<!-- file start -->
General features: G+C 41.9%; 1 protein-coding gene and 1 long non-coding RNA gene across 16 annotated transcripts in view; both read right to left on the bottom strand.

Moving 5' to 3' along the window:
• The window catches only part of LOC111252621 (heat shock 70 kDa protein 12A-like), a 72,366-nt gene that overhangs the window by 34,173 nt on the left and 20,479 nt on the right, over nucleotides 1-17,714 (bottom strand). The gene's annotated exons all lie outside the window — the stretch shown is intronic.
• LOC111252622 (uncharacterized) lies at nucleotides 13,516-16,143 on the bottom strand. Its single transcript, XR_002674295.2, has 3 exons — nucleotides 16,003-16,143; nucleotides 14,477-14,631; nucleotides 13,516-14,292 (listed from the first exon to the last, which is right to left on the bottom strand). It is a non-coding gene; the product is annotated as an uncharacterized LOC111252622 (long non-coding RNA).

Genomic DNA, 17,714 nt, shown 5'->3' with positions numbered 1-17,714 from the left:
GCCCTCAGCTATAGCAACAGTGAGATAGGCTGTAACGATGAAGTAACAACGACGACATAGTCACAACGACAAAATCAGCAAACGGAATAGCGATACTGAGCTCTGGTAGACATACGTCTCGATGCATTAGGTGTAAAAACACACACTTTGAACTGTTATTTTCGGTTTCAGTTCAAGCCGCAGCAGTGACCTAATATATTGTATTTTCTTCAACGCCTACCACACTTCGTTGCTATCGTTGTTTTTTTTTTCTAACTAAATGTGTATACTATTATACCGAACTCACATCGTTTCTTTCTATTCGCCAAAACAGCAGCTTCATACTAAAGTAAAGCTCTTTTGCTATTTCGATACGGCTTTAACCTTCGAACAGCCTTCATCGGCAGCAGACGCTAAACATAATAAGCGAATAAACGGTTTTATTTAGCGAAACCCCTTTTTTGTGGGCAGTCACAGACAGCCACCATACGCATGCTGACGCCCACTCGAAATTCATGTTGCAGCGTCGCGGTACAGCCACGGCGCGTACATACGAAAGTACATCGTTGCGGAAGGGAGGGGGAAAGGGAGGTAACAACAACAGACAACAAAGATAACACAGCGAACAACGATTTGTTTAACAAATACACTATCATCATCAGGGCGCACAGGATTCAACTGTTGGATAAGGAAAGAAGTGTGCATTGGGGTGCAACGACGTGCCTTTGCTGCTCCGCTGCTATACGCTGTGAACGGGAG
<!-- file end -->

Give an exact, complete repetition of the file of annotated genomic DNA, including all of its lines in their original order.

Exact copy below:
General features: G+C 41.9%; 1 protein-coding gene and 1 long non-coding RNA gene across 16 annotated transcripts in view; both read right to left on the bottom strand.

Moving 5' to 3' along the window:
• The window catches only part of LOC111252621 (heat shock 70 kDa protein 12A-like), a 72,366-nt gene that overhangs the window by 34,173 nt on the left and 20,479 nt on the right, over nucleotides 1-17,714 (bottom strand). The gene's annotated exons all lie outside the window — the stretch shown is intronic.
• LOC111252622 (uncharacterized) lies at nucleotides 13,516-16,143 on the bottom strand. Its single transcript, XR_002674295.2, has 3 exons — nucleotides 16,003-16,143; nucleotides 14,477-14,631; nucleotides 13,516-14,292 (listed from the first exon to the last, which is right to left on the bottom strand). It is a non-coding gene; the product is annotated as an uncharacterized LOC111252622 (long non-coding RNA).

Genomic DNA, 17,714 nt, shown 5'->3' with positions numbered 1-17,714 from the left:
GCCCTCAGCTATAGCAACAGTGAGATAGGCTGTAACGATGAAGTAACAACGACGACATAGTCACAACGACAAAATCAGCAAACGGAATAGCGATACTGAGCTCTGGTAGACATACGTCTCGATGCATTAGGTGTAAAAACACACACTTTGAACTGTTATTTTCGGTTTCAGTTCAAGCCGCAGCAGTGACCTAATATATTGTATTTTCTTCAACGCCTACCACACTTCGTTGCTATCGTTGTTTTTTTTTTCTAACTAAATGTGTATACTATTATACCGAACTCACATCGTTTCTTTCTATTCGCCAAAACAGCAGCTTCATACTAAAGTAAAGCTCTTTTGCTATTTCGATACGGCTTTAACCTTCGAACAGCCTTCATCGGCAGCAGACGCTAAACATAATAAGCGAATAAACGGTTTTATTTAGCGAAACCCCTTTTTTGTGGGCAGTCACAGACAGCCACCATACGCATGCTGACGCCCACTCGAAATTCATGTTGCAGCGTCGCGGTACAGCCACGGCGCGTACATACGAAAGTACATCGTTGCGGAAGGGAGGGGGAAAGGGAGGTAACAACAACAGACAACAAAGATAACACAGCGAACAACGATTTGTTTAACAAATACACTATCATCATCAGGGCGCACAGGATTCAACTGTTGGATAAGGAAAGAAGTGTGCATTGGGGTGCAACGACGTGCCTTTGCTGCTCCGCTGCTATACGCTGTGAACGGGAG